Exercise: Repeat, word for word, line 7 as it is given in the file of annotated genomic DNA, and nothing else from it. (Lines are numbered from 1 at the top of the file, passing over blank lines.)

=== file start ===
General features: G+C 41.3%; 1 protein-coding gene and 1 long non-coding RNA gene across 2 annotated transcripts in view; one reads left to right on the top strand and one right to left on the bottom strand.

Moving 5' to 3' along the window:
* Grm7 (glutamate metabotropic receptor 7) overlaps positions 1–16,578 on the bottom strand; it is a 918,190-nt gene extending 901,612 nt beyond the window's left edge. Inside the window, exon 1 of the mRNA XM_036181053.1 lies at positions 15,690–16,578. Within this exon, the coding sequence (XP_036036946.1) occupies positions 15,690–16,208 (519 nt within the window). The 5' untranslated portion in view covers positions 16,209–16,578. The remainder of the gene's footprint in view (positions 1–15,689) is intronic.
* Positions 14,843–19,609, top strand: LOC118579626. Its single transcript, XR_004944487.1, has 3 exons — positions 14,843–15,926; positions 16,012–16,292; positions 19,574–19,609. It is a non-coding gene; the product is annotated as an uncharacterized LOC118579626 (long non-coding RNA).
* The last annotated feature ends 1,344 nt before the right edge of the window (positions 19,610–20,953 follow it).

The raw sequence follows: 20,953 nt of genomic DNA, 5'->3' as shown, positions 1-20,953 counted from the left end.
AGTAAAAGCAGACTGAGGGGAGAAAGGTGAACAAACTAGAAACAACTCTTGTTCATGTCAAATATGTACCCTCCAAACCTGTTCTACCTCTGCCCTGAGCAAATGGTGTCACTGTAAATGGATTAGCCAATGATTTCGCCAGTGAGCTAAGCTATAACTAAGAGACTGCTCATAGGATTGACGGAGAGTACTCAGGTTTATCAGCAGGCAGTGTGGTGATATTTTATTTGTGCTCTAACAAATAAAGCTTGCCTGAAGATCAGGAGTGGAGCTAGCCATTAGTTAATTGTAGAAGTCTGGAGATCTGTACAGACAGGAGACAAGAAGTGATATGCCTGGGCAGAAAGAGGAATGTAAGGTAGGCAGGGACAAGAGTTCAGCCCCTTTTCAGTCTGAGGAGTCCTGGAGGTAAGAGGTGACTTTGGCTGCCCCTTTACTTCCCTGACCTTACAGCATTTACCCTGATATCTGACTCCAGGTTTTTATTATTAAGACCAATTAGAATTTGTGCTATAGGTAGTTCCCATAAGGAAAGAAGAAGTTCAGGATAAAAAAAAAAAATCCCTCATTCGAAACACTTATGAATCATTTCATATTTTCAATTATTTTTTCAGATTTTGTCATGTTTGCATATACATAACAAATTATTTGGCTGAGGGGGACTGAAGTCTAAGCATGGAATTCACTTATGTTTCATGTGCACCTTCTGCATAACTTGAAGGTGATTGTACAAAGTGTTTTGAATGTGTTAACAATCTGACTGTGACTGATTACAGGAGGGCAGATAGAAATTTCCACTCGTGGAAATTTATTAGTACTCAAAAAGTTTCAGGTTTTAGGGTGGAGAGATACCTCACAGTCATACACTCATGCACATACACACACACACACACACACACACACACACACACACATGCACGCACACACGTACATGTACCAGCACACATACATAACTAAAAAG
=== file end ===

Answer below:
AGTAAAAGCAGACTGAGGGGAGAAAGGTGAACAAACTAGAAACAACTCTTGTTCATGTCAAATATGTACCCTCCAAACCTGTTCTACCTCTGCCCTGAGCAAATGGTGTCACTGTAAATGGATTAGCCAATGATTTCGCCAGTGAGCTAAGCTATAACTAAGAGACTGCTCATAGGATTGACGGAGAGTACTCAGGTTTATCAGCAGGCAGTGTGGTGATATTTTATTTGTGCTCTAACAAATAAAGCTTGCCTGAAGATCAGGAGTGGAGCTAGCCATTAGTTAATTGTAGAAGTCTGGAGATCTGTACAGACAGGAGACAAGAAGTGATATGCCTGGGCAGAAAGAGGAATGTAAGGTAGGCAGGGACAAGAGTTCAGCCCCTTTTCAGTCTGAGGAGTCCTGGAGGTAAGAGGTGACTTTGGCTGCCCCTTTACTTCCCTGACCTTACAGCATTTACCCTGATATCTGACTCCAGGTTTTTATTATTAAGACCAATTAGAATTTGTGCTATAGGTAGTTCCCATAAGGAAAGAAGAAGTTCAGGATAAAAAAAAAAAATCCCTCATTCGAAACACTTATGAATCATTTCATATTTTCAATTATTTTTTCAGATTTTGTCATGTTTGCATATACATAACAAATTATTTGGCTGAGGGGGACTGAAGTCTAAGCATGGAATTCACTTATGTTTCATGTGCACCTTCTGCATAACTTGAAGGTGATTGTACAAAGTGTTTTGAATGTGTTAACAATCTGACTGTGACTGATTACAGGAGGGCAGATAGAAATTTCCACTCGTGGAAATTTATTAGTACTCAAAAAGTTTCAGGTTTTAGGGTGGAGAGATACCTCACAGTCATACACTCATGCACATACACACACACACACACACACACACACACACACACACATGCACGCACACACGTACATGTACCAGCACACATACATAACTAAAAAG